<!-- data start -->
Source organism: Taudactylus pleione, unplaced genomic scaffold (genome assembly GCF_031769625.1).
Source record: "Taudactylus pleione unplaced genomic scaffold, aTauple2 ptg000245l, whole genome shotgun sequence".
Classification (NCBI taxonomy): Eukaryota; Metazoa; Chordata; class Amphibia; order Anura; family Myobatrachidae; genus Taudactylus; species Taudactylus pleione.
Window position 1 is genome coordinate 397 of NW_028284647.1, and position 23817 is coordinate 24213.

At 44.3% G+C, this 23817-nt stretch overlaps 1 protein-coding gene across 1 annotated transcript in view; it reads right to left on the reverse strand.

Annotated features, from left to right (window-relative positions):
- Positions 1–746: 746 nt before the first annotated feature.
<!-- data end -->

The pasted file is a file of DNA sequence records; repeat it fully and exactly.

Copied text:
Source organism: Taudactylus pleione, unplaced genomic scaffold (genome assembly GCF_031769625.1).
Source record: "Taudactylus pleione unplaced genomic scaffold, aTauple2 ptg000245l, whole genome shotgun sequence".
Classification (NCBI taxonomy): Eukaryota; Metazoa; Chordata; class Amphibia; order Anura; family Myobatrachidae; genus Taudactylus; species Taudactylus pleione.
Window position 1 is genome coordinate 397 of NW_028284647.1, and position 23817 is coordinate 24213.

At 44.3% G+C, this 23817-nt stretch overlaps 1 protein-coding gene across 1 annotated transcript in view; it reads right to left on the reverse strand.

Annotated features, from left to right (window-relative positions):
- Positions 1–746: 746 nt before the first annotated feature.